Canton Ohio's Bluecoats didn't have to wait until finals week in Orland, Fla., to get a standing ovation. They didn't even have to wow over a crowd at an early season show. Corps director Bill Hamilton said that the corps earned a standing "O" from a crowd (including a local baseball team) during an April camp.

Bloooo sky: The Bluecoats rehearse under perfect weather conditions recently.
"At our recently completed April camp, the full corps was in the stadium, under the lights, in perfect weather to do their final run-through of the first four minutes of the show, which they had just learned that weekend," Hamilton said. "In the stands were the entire staff, all the cooks, sewing ladies, parents, friends, alumni and even a few baseball players from the school. Halfway through the opener, every single one of them were on their feet -- even the baseball players that knew nothing about drum corps. I think we're going to see a lot of that this summer," Hamilton said. The buzz around the Bluecoats started in late fall, when the corps reported that a staggering number of 700 people showed up to audition at the corps' Texas and Ohio locations -- Hamilton called it part of the corps' "most successful winter in recent memory. The corps worked steadily through the winter at both the Texas and Ohio locations with an abundance of talent and enthusiasm." In addition to the huge showing of newcomers at audition camps, Hamilton reported that many veterans are returning to the fold. "The large number of returning veterans really helped the corps to bond much earlier than in past years," Hamilton said. Likewise, the Bluecoats' instructional staff is also one of continuity. "Our design team has been more or less in tact for the last three seasons. The chemistry and communication they have has now become second nature. The addition of Mitch Rogers as the visual designer has added just the right amount of creativity and inspiration with his enthusiasm and professionalism," Hamilton said. "We pride ourselves in our in our instructional team, in that most of them have either been with us for a number of years, or they marched as members of our program recently." The Bluecoats' section leaders and drum majors, meanwhile, took unusual initiatives to keep tabs on the members of their sections over the winter. "The section leaders and drum majors make it their business to keep in constant contact with the members of their section to monitor progress on such things as music, physical conditioning, transportation, finances, school work, winter guard and winter percussion. The constant communication really helps to get everyone primed for the season," Hamilton said. Organizationally, Hamilton is taking the Bingo game as a successful fund-raising venture for the first time in 2003. "We are one of the few corps in the country who hasn't relied on Bingo as a major source of our funding in the past. However, in 2003 we are now in our fourth month of a two-night-per-week game that has never seen a smaller crowd than 150 people per session. This new income stream has helped our cash flow and allowed us to plan more reliably for our future. We can now concentrate in more improvements to our infrastructure such as our new and improved Web site," Hamilton said. Hamilton reported that the corps has only suffered one unexpected occurrence – a bus breakdown. "We pride ourselves on efficiency, so if anything unexpected comes up, it's because we didn't plan properly. Transportation though, is the area where if anything can go wrong, it will -- and it did! Our Pennsylvania bus, which regularly runs to our Ohio camp, is no exception. But after a much-needed engine replacement, our old standby bus is purring like a bus. Fortunately for us, the summer tour will be handled by four charter buses in which we expect to be very comfortable.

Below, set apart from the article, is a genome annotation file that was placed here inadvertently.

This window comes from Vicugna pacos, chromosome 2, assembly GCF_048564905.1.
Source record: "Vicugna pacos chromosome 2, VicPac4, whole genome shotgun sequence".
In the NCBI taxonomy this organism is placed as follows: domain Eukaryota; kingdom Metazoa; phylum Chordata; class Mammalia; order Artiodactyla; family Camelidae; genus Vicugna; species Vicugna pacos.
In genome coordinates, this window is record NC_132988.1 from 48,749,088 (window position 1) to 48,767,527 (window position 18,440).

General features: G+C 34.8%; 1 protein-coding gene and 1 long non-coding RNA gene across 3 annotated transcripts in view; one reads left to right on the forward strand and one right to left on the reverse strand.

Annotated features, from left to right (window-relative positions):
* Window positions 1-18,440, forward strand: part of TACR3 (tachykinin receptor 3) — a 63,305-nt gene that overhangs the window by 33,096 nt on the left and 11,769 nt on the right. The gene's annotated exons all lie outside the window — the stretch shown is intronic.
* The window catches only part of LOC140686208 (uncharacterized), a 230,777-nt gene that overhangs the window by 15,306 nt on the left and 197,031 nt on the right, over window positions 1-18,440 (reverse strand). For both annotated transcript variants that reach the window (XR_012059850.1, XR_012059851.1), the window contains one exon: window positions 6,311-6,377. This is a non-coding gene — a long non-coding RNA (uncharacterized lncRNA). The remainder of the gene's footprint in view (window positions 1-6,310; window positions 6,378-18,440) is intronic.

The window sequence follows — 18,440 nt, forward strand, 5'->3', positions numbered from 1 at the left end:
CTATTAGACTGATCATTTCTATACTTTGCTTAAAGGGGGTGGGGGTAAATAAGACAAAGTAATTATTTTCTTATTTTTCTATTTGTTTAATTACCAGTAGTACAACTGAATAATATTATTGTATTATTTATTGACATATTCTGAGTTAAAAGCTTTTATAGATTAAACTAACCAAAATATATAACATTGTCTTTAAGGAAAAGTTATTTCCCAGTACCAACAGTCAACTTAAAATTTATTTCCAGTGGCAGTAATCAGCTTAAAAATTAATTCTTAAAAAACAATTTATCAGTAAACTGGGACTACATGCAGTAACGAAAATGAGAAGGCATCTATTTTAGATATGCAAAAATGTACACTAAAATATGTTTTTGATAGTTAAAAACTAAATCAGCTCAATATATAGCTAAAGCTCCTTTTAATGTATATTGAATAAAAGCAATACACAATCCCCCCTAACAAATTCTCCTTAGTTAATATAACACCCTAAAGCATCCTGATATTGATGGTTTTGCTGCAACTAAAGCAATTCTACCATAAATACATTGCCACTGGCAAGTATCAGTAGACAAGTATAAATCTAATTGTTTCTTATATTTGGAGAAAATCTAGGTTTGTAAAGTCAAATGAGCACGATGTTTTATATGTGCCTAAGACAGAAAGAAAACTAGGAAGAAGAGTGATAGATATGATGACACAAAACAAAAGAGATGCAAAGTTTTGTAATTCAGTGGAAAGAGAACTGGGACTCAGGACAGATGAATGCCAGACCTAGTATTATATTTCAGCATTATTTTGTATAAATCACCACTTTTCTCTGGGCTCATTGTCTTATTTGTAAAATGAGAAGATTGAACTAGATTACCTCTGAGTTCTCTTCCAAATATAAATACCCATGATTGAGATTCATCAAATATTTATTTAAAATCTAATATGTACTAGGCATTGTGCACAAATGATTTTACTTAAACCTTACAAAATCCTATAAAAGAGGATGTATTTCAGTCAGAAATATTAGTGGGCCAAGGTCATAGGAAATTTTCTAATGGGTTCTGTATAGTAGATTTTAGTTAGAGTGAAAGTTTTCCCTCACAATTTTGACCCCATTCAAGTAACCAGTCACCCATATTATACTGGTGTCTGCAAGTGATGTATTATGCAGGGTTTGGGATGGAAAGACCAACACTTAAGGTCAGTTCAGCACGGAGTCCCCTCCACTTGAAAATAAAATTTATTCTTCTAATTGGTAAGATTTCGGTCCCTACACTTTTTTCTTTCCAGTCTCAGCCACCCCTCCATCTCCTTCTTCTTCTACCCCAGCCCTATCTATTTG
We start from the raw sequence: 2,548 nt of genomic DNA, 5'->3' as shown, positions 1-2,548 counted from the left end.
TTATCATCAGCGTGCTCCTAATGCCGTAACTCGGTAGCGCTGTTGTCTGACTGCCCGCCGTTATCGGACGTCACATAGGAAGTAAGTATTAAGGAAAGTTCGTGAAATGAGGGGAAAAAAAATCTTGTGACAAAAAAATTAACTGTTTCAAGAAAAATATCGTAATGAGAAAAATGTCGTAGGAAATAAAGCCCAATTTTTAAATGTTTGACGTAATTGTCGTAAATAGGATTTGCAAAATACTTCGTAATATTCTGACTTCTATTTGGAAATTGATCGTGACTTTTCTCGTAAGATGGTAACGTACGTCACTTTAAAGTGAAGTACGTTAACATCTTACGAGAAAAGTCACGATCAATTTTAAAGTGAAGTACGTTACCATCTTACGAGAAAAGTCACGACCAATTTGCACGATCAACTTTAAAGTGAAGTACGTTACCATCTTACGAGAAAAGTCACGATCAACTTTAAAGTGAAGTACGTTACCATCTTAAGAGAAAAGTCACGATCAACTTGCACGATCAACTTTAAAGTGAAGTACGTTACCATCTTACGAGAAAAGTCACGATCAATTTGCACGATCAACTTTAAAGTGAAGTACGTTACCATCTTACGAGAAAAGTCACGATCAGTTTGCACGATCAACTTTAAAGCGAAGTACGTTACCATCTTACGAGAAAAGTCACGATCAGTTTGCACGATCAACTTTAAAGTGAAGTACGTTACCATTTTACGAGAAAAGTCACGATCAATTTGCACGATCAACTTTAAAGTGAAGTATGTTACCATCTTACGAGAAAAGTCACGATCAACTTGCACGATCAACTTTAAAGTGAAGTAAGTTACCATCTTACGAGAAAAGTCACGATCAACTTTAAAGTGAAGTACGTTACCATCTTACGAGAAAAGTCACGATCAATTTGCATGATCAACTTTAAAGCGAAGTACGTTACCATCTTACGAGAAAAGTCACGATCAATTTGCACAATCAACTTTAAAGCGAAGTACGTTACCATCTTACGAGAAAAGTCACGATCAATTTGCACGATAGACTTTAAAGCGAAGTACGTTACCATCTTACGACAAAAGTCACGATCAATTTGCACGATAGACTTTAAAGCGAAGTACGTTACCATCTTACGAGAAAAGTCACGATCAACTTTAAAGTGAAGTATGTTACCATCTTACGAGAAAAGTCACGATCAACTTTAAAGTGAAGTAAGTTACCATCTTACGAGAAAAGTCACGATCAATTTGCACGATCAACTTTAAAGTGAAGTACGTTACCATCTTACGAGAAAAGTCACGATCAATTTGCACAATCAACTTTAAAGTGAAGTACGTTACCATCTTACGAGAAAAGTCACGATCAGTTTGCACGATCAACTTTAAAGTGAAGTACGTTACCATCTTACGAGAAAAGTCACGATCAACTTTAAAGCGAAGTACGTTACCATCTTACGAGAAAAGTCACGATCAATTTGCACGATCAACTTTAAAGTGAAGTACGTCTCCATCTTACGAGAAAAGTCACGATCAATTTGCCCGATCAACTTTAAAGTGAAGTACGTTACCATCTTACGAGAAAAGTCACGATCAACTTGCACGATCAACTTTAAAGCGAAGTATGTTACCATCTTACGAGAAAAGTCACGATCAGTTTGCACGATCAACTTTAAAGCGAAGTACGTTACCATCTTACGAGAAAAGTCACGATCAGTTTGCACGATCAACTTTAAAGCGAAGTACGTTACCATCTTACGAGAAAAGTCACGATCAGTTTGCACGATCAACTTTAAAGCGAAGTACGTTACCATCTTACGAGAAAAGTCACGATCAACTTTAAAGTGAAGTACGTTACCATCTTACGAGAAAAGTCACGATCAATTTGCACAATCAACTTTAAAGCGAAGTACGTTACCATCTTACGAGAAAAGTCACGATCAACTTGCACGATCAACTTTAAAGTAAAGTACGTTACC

Hamilton also explained the corps' 2003 program in a little more detail. "The 2003 Bluecoats will bring to the field an intriguing idea both visually and musically in the production we call 'Capture and Escape.' Audiences will be mesmerized by the various "traps" and "narrow escapes" depicted in the drill design. Our music designers will once again rely on "melody" as one of the strongest musical elements to communicate the tension and drama of 'Capture and Escape.'"